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A Brief Introduction to Software Stability in the Enterprise

Software stability is an interesting term.  As a software design paradigm, the concept was first proposed by my good friend, Dr. Mohammed Fa...

Monday, February 1, 2016

A Brief Introduction to Software Stability in the Enterprise (part II)

In the previous blog post in this series, I introduced the concept of Software Stability as it applies to the Enterprise. However, it is important to understand what is really at stake when we examine the life-cycle of typical enterprise software solutions.  There are two prominent lifecycles that permeate enterprise computing.  The first type, I will refer to as "the Serpent" because it snakes a path through the a software wilderness sustained by fundamental business needs, while undergoing numerous evolutions, tranformations and redesigns.  The second type I refer to as "Wag the Dog".  Such enterprise software solutions become so fundamentally core to the operation of the business that there is no amount of investment that is too much to dissuade the enterprise from investing in larger and larger change initiatives.  In fact, the entire viability of the enterprise may be dependent on the operation of the solution.  And at it's core, it constrains the solution space for any business changes or transformation to the point that the entire enterprise is beholden to the software and cannot adapt to changes in the marketplace without exhorbitant cost to the enterprise itself.  So many departments or divisions within the enterprise may be dependent on the Wag the Dog solution that it is impossible to transform the company in the way that the business executives would like.  In far less worst-case scenarios the cost of maintaining or supporting the Wag-the-Dog solution may be so high that it literally eats into corporate profits to the point that the Board of Diretors must consult with the CIO on a routine basis to address even modest changes to the solution as the budgetary impacts are so high that it makes ordinary capital expenditures seem trivial.

Software Stability is not only a better way to define Enterprise Requirements, and generate Enterprise Solution Design, but it is the only way technique that I have found that builds adaptability directly into a Software solution.  Through Software Stability methods and techniques, we can envision software solutions that will adapt not only to the structural changes of the marketplace, but also can adapt fully with the evolving nature of the enterprise itself.


“How can this be?” you may ask, “How is it that the software engineering and information technology departments the world over have been doing things wrong all of these years.? This is the wrong question.  To be certain, successful shops have keep a close eye on best practices and developed careful standards.  During nearly 30 years of designing and developing enterprise scale solutions for my clients, I have become acutely aware that each organization that I worked with used different terms to describe identical software artifacts, database objects, and even business concepts that were at their core the same thing.  This awareness caused me to ponder, “How is it possible to build quality enterprise solutions when enterprises cannot even agree on the same names for core business and technology concepts?  To be certain, some deviation in terminology that I observed was not the result of two companies using the same term at the same time, but an evolution of terminology as one best practice was supplanted by another best practice.  This is little more than the wagging of the dog in practice. Best practices evolve over time.  Software stability concepts start from a foundational taxonomy of terms that are enduring.  These terms which do not change over time.  Using these terms a concise taxonomy of Stable Analysis and Design patterns are defined.  This is fundamentally different from ordinary design patterns.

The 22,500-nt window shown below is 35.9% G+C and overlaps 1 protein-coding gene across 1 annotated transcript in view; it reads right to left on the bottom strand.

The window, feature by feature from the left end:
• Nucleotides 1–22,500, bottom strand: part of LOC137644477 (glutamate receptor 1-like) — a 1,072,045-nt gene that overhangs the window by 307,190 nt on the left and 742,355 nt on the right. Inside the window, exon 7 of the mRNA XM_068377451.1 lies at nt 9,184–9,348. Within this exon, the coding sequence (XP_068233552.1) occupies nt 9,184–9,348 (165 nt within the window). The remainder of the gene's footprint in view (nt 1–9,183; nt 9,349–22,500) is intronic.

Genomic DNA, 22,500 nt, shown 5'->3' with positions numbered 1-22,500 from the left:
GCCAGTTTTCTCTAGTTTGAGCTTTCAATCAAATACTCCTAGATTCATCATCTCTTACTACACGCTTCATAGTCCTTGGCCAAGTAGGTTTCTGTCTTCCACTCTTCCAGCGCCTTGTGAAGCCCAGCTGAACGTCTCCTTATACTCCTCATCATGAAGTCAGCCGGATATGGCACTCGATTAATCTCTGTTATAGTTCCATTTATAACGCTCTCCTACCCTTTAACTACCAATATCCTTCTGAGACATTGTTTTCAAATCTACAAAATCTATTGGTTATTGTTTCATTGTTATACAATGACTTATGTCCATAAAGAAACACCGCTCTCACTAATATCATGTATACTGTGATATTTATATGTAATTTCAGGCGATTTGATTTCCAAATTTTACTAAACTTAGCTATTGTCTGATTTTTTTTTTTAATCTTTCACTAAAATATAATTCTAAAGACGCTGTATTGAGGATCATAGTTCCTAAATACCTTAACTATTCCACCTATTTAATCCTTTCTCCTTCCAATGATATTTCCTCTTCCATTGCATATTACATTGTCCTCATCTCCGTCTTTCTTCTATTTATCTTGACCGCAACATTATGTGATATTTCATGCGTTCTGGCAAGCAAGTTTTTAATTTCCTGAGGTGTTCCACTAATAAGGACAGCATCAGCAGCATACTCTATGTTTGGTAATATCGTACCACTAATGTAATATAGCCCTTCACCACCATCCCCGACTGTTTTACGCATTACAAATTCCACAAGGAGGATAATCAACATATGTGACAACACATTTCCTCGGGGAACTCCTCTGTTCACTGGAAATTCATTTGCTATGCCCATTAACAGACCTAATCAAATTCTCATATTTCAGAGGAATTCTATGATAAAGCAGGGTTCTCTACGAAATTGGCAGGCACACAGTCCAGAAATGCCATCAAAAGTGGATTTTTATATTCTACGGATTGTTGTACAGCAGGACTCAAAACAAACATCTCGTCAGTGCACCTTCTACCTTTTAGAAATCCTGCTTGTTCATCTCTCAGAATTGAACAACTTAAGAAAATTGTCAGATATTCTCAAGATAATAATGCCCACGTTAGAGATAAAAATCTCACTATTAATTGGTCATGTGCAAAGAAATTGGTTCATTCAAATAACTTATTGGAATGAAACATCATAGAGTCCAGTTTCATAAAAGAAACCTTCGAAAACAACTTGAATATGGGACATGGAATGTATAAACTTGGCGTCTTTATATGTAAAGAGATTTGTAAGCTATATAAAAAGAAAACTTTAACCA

Current practice in Software engineering, analysis and design owe a debt to Christopher Alexander’s seminal volumes, “A Timeless Way of Building”, “A Pattern Language”, and “The Oregon Experiment”.  Yet our attempts to disrupt the practice of software engineering have been far less bold than Alexander’s stated objective: “The books are intended to provide a complete working alternative to our present ideas about architecture, building and planning – an alternative which will, we hope, gradually replace current ideas and practices.

To Wit, the Gang of Four did not assert that the patterns that they published in their seminal book were the comprehensive list of design patterns.  They merely documented a glossary of patterns that they observed being used repeatedly by highly skilled engineers. Software Stability employs hard and fast definitions of analysis artifacts upon which stable design patterns can be extruded.  Software Stability aspires to achieve a disruption for the ages and an alternative which gradually replaces current ideas and practices.  At its foundation is the premise that “software has no moving parts; therefore it is contrary to reason that it should routinely break or age.   Stable design patterns can be identified through different analytical methods than we use today, by changing our approach to design we can model truly stable software systems and through stable analysis and design patterns we can build software components that are truly stable and enduring, and these artifacts can be employed as the foundation for software solutions that are stable over time and simultaneously adaptable over time at a far lower cost than conventional approaches. Software stability provides a solution to both the Serpent lifecycle of enterprise systems and to the Wag-the-Dog lifecycle of enterprise systems.

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